As web applications continue to expand and diversify their services, user interactions exist in different scenarios. To leverage this wealth of information, cross-domain recommendation (CDR) has gained significant attention in recent years. However, existing CDR approaches mostly focus on information transfer between observed domains, with little attention paid to generalizing to unseen domains. Although recent research on invariant learning can help for the purpose of generalization, relying only on invariant preference may be overly conservative and result in mediocre performance when the unseen domain shifts slightly. In this paper, we present a novel framework that considers both CDR and domain generalization through a united causal invariant view. We assume that user interactions are determined by domain-invariant preference and domain-specific preference. The proposed approach differentiates the invariant preference and the specific preference from observational behaviors in a way of adversarial learning. Additionally, a novel domain routing module is designed to connect unseen domains to observed domains. Extensive experiments on public and industry datasets have proved the effectiveness of the proposed approach under both CDR and domain generalization settings.
Query reformulation is a key mechanism to alleviate the linguistic chasm of query in ad-hoc retrieval. Among various solutions, query reduction effectively removes extraneous terms and specifies concise user intent from long queries. However, it is challenging to capture hidden and diverse user intent. This paper proposes Contextualized Query Reduction (ConQueR) using a pre-trained language model (PLM). Specifically, it reduces verbose queries with two different views: core term extraction and sub-query selection. One extracts core terms from an original query at the term level, and the other determines whether a sub-query is a suitable reduction for the original query at the sequence level. Since they operate at different levels of granularity and complement each other, they are finally aggregated in an ensemble manner. We evaluate the reduction quality of ConQueR on real-world search logs collected from a commercial web search engine. It achieves up to 8.45% gains in exact match scores over the best competing model.
Click-through rate (CTR) prediction plays a crucial role in industrial recommendation and advertising systems, which generate and expose multiple items for each user request. Although the user’s click action on an item will be affected by the other exposed items (called contextual items), current CTR prediction methods do not exploit this context because CTR prediction is performed before the contextual items are generated. This paper introduces a solution Contextual Items Simulation and Modeling (CISM) to tackle this limitation. Specifically, we propose a near-line Context Simulation Center to simulate exposure page without affecting online service latency, and an online Context Modeling Transformer to learn user-wise context from the simulated results w.r.t. the candidate item. In addition, knowledge distillation is introduced to further improve CTR prediction. Extensive experiments on both public and industrial datasets demonstrate the effectiveness of CISM. Currently, CISM has been deployed in the online display advertising system of Meituan Waimai, serving the main traffic.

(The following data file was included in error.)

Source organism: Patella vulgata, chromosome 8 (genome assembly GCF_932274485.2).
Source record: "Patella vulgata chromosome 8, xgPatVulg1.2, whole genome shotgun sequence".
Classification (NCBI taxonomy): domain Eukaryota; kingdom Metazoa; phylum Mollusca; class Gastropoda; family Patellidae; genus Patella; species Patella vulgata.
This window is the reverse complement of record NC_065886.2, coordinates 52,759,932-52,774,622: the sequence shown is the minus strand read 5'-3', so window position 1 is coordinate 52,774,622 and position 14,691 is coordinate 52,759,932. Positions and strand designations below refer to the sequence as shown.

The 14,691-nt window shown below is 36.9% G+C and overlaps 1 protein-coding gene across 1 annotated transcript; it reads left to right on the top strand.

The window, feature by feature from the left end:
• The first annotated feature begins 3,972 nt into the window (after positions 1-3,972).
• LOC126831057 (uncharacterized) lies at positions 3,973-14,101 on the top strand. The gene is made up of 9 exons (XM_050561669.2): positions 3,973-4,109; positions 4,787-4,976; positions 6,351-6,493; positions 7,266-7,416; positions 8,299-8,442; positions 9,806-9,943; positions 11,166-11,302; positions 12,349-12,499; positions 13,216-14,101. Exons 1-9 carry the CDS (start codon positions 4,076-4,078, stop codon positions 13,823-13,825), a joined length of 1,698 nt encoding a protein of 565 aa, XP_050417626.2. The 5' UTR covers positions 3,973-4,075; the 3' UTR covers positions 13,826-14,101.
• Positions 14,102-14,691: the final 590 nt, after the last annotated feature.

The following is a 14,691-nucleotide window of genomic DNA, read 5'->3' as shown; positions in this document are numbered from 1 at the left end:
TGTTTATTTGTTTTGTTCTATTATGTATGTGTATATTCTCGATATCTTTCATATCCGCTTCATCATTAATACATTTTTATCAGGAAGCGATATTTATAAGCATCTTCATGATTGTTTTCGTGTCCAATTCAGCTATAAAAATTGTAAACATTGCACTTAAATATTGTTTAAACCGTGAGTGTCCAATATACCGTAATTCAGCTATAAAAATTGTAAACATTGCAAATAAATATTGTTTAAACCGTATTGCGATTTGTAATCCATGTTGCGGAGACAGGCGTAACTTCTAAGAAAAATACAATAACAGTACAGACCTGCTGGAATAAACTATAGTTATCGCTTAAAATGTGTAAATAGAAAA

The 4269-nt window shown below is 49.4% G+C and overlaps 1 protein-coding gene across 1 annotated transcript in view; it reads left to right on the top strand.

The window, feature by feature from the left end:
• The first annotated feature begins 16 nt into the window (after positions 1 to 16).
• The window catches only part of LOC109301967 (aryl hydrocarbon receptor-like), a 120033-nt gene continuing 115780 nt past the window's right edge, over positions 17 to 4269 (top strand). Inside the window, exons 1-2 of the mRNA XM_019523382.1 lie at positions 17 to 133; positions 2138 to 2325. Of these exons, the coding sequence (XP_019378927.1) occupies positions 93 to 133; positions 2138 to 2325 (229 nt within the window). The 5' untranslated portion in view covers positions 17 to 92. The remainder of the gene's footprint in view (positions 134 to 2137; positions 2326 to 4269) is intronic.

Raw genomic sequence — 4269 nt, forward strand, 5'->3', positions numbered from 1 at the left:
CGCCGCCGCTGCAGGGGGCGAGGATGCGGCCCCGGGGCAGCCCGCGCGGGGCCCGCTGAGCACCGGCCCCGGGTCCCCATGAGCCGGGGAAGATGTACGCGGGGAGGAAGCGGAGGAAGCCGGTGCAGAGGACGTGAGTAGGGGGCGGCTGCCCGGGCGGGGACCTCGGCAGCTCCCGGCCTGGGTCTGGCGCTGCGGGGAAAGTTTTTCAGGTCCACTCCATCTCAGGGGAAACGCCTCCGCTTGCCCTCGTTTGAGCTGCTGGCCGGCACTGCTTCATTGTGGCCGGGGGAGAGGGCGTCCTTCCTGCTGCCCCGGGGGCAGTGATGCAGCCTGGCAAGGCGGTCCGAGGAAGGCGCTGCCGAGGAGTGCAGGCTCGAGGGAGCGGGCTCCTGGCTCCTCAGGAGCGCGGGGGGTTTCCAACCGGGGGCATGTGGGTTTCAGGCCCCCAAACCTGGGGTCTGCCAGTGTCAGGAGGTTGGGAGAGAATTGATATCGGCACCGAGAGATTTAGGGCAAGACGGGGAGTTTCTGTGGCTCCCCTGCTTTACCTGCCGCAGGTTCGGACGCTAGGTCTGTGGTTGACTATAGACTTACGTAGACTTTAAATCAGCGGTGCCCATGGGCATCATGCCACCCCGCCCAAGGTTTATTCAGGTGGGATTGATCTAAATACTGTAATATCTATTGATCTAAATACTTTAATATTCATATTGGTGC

Conversion rate (CVR) prediction plays an important role in advertising systems. Recently, supervised deep neural network-based models have shown promising performance in CVR prediction. However, they are data hungry and require an enormous amount of training data. In online advertising systems, although there are millions to billions of ads, users tend to click only a small set of them and to convert on an even smaller set. This data sparsity issue restricts the power of these deep models. In this paper, we propose the Contrastive Learning for CVR prediction (CL4CVR) framework. It associates the supervised CVR prediction task with a contrastive learning task, which can learn better data representations exploiting abundant unlabeled data and improve the CVR prediction performance. To tailor the contrastive learning task to the CVR prediction problem, we propose embedding masking (EM), rather than feature masking, to create two views of augmented samples. We also propose a false negative elimination (FNE) component to eliminate samples with the same feature as the anchor sample, to account for the natural property in user behavior data. We further propose a supervised positive inclusion (SPI) component to include additional positive samples for each anchor sample, in order to make full use of sparse but precious user conversion events. Experimental results on two real-world conversion datasets demonstrate the superior performance of CL4CVR. The source code is available at https://github.com/DongRuiHust/CL4CVR.